Where The Sheep Sleep

Coming home

Every now and then I am walking around the city – wait, who am I kidding?, I never walk – I am cycling, cycling around the city -, and I get struck by this feeling that we are all so disconnected from each other. Which is ironical given the fact that we are also living crammed to each other and yet emotionally so far apart, always busy, never really paying attention to what’s happening around us. Then I can’t avoid my mind to wander to a place where it all was different, where connecting was the rule and not the exception. Where everyone smiled at each other, where people acknowledge each other’s presence, where interactions with other human beings were easy, simple, and free. This description might sound like a mere utopia to most of us. But the cool thing is that there are places like this in the world: not many, that’s true, but they exist.

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London diaries III: Celino and The Tate Modern

LONDON: MUSEUMS & FRIENDS

There were two things I absolutely loved about my trip to London. On a personal level, the reencounter with friends I have known for years and who have been very influential in my life. From an objective point of view, the museums. London is an extraordinary place when it comes to world-class art, and I believe there are few places on the planet that can rival that aspect. I have just visited four art museums + a couple of galleries, but art is everywhere in London, really. From the subway to the streets, including markets, cafes and abandoned public spaces. We can argue against the ways the British got hold of a lot of foreign art in their possession. For instance, the British Museum ought to be named after “The Museum of Culture Representation in Britain”, or “The stuff we got by means of British Imperialism”, or quite simply, “Shouldn’t we be flying to Asia, Africa, and America instead?”. But instead of focusing on the political ethics of the whole thing, the goal of this article is to tell you about moments of enlightenment I experienced in London. These are a synonym to art and friends, so I decided to combine one museum to each friend I met in the city. This is thus the first part of the series Museums & Friends.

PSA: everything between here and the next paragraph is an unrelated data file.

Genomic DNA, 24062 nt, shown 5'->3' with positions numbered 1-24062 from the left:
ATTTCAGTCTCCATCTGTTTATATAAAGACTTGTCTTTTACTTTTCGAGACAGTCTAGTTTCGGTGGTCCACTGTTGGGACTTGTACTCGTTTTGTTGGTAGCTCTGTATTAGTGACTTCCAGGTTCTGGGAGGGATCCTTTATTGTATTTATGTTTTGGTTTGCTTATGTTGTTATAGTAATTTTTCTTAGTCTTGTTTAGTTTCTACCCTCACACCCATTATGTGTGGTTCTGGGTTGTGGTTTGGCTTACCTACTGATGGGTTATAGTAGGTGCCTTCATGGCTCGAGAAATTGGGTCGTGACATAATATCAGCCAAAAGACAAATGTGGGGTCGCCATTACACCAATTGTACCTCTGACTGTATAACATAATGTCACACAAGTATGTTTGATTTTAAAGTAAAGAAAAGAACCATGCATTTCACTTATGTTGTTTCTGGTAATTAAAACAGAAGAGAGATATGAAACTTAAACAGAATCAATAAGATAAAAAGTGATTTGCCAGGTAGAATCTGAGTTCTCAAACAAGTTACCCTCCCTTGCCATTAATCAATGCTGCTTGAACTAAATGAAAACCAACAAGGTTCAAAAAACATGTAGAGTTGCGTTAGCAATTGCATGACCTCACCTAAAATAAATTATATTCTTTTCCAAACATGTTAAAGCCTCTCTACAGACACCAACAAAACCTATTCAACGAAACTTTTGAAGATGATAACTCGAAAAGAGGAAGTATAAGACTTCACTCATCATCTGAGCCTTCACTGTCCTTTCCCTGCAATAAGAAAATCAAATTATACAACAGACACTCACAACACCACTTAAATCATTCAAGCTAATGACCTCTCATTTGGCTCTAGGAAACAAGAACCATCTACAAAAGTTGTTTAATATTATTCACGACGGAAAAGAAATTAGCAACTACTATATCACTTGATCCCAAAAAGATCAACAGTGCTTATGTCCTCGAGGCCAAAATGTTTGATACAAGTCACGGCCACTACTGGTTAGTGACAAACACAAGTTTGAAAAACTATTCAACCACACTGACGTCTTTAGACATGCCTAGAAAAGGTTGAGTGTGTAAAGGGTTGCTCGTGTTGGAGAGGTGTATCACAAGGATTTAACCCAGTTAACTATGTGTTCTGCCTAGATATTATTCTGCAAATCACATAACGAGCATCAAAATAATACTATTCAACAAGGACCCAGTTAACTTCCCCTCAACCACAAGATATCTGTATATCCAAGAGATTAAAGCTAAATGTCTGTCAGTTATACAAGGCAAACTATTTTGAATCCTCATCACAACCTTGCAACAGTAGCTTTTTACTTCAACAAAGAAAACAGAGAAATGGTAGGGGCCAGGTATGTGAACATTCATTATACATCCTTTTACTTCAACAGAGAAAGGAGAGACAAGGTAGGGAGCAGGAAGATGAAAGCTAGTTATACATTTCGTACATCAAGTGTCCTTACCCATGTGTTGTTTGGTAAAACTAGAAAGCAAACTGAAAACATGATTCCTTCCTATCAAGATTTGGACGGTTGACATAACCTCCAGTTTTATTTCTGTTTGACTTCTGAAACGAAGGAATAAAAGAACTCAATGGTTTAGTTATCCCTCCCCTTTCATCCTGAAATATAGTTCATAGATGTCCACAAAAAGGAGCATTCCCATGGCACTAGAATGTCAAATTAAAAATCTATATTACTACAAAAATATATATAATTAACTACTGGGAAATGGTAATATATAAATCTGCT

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London diaries II: an unexpected encounter

I had decided to start a very brave coffee-less walk from King’s Cross, along the Regents Canal, in the hopes that the Camden Lock Market, which I would find along the way, could fix the issue. My attempts at searching for a place to work at, with a proper cappuccino on the side, hadn’t been very successful that morning. Nevertheless, the Regent’s Canal looked promising in all it’s picturesque features, with green all around and some astonishing architecture to catch a sight of. That walk was certainly one of the favorite things I’ve done in London.

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London diaries I: OH. wow.